User response to autonomous vehicles and emerging mobility systems
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Mobility systems are evolving with a fast pace all around the world with the emergence of autonomous vehicles, shared mobility solutions and mobility as a service systems (MaaS), with largely unknown implications. The way these systems affect vehicle ownership decisions and travel behavior in general will have critical impacts on our future.
The papers presented in this special issue represent the state of the art in understanding changing mobility systems. The special issue gathers papers from the Transportation Research Board (in collaboration with the Standing Committees on Travel Behavior and Values [ADB10] and Demand Forecasting [ADB40]) as part of a long-standing collaboration with Transportation. Our special issue presents five notable papers that were originally presented at the 2018 TRB Annual Meeting.
The first paper presents an experiment which mimics potential life with a self-driving vehicle. The following two focus on the factors associated with autonomous vehicle adoption, and use data from two different regions in US. The fourth paper presents the outcomes of a field test from Sweden. Finally, the fifth paper presents a modeling approach that matches ride-share trips in a macroscopic travel demand model.
With self-driving vehicles people will not have to sit behind the wheel paying attention to the road. They will not even have to be in the car for various trips, for instance when the car is parking itself. Although autonomous vehicles may bring about several features (i.e. safety and efficiency), the first paper by Harb and colleagues “Projecting Travelers into a World of Self-Driving Vehicles: Estimating Travel Behavior Implications via a Naturalistic Experiment” argues that not having to drive will have the biggest impact on future travel behavior. The authors focus on this aspect, and mimic potential life with a self-driving vehicle by providing 60 h of free chauffeur service for each subject over a 7-day period. They analyze the shifts in households’ activity-travel patterns with the introduction of the chauffeur service. The study sample consists of 13 households from the San Francisco Bay Area. They record each subject’s activity-travel patterns for 3 weeks: 1 week before the experiment, experiment (chauffeur) week and 1 week after. Their results are striking. The authors report an 83% increase in VMT from a low of 4% to a high of 341%. They find that all subjects sent the car off to run errands and/or to escort others which make up about one third of the total increase in VMT. They also report that about one fourth of VMT increase is due to ‘zero-occupancy’ miles. The study confirms our expectation that activity-travel patterns will change with self-driving vehicles: study participants made longer and more frequent trips, and traveled more in the evenings. As with any research study, this study is not without limitations. The authors discuss some of the potential issues with their experiment (i.e. small sample size, whether their experiment truly replicates life with a self-driving vehicle, the limitation on the chauffeur hours and whether 1 week was enough to get into a routine). Despite these limitations, this study makes a unique contribution to our knowledge on self-driving vehicles and their impacts on travel behavior. The authors emphasize that future work should refine their experiment and increase the sample size to develop travel demand models.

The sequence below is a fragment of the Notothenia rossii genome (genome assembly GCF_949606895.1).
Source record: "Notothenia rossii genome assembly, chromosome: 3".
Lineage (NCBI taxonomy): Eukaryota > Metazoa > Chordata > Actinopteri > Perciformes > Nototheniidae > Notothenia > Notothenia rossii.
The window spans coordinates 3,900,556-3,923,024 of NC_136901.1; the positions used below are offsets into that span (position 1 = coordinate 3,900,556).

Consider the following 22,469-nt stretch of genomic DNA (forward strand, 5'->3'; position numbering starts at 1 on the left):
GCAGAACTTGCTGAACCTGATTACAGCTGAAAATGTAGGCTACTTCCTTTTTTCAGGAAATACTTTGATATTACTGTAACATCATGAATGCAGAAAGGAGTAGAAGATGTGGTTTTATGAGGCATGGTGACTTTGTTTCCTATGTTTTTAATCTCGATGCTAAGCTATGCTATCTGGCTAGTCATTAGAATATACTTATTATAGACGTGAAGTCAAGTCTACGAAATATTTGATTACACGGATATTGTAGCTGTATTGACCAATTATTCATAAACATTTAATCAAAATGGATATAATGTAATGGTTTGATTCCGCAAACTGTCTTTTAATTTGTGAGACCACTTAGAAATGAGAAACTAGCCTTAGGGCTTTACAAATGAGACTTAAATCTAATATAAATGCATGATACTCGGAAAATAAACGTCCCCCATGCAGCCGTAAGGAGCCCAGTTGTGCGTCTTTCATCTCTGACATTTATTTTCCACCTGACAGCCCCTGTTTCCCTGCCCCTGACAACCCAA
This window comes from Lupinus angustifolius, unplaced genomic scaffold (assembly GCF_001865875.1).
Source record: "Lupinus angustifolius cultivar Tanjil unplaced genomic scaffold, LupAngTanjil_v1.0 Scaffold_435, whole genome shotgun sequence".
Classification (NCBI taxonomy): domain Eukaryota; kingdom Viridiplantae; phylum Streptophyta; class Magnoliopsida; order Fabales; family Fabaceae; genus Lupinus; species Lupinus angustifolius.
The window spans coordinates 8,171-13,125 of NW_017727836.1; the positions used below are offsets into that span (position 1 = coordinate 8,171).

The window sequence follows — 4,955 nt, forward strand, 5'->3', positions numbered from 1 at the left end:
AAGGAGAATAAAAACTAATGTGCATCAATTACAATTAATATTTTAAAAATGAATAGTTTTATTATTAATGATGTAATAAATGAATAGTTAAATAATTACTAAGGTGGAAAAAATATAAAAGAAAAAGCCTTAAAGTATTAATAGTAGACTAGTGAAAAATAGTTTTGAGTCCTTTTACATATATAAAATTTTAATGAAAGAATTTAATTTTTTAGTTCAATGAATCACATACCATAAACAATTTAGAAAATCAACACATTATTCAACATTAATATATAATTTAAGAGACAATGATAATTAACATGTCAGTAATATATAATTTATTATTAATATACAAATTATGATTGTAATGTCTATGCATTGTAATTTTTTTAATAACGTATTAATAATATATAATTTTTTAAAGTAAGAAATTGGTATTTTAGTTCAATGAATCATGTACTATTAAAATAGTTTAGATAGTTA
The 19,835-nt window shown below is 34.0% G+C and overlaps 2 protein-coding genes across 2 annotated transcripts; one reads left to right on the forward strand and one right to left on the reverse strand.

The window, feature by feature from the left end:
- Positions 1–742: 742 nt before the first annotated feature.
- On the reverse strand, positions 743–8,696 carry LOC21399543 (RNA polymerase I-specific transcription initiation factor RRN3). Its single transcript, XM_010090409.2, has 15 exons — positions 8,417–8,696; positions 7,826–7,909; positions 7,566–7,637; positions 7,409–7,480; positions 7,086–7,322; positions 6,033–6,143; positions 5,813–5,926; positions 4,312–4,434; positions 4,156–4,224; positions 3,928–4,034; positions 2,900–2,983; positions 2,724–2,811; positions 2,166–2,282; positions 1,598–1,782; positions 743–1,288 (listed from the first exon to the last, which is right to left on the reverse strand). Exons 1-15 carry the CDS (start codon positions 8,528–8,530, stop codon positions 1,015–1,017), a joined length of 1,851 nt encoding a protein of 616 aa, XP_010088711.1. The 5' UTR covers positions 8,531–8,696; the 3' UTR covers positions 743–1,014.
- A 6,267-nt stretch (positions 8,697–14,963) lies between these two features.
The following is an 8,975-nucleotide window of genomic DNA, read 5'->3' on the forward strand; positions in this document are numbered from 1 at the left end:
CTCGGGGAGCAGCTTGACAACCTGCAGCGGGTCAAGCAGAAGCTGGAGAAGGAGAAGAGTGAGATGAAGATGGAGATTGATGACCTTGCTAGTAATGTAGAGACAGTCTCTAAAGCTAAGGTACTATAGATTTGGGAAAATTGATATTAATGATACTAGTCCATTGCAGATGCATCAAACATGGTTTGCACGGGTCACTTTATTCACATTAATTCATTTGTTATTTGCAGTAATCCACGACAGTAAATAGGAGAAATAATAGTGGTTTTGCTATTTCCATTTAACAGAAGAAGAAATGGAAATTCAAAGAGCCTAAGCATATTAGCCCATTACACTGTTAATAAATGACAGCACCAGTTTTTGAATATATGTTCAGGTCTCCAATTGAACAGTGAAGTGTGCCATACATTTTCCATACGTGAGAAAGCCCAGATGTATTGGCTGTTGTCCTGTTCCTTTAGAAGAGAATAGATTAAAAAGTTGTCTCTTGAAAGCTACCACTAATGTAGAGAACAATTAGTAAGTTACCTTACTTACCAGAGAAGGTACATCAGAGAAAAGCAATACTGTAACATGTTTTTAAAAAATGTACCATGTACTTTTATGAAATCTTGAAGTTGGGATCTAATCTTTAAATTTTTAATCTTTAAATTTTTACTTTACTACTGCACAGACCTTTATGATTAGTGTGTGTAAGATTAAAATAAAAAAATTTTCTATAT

The second paper, titled “Modeling Adoption Timing of Autonomous Vehicles: Innovation Diffusion Approach”, is by Shabanpour, Shamshiripour and Mohammadian. It considers the question of when consumers are likely to purchase a privately-owned autonomous vehicle (AV). The innovation diffusion model considers that consumers may be heterogeneous in their adoption of new technology, with “innovators” seeking to act first, and “imitators” following in response to social norms. The authors demonstrate the application of an innovation diffusion model to AV adoption using stated preference data from the Chicago metropolitan area. The results show that the expected market penetration of AVs would eventually reach 70% and that the likelihood of adoption is influenced by socioeconomic factors, attitudes, and respondents travel habits, such as whether they are frequent long-distance travelers. The method and findings are valuable for improving our understanding of how quickly and how pervasively AVs may enter the market.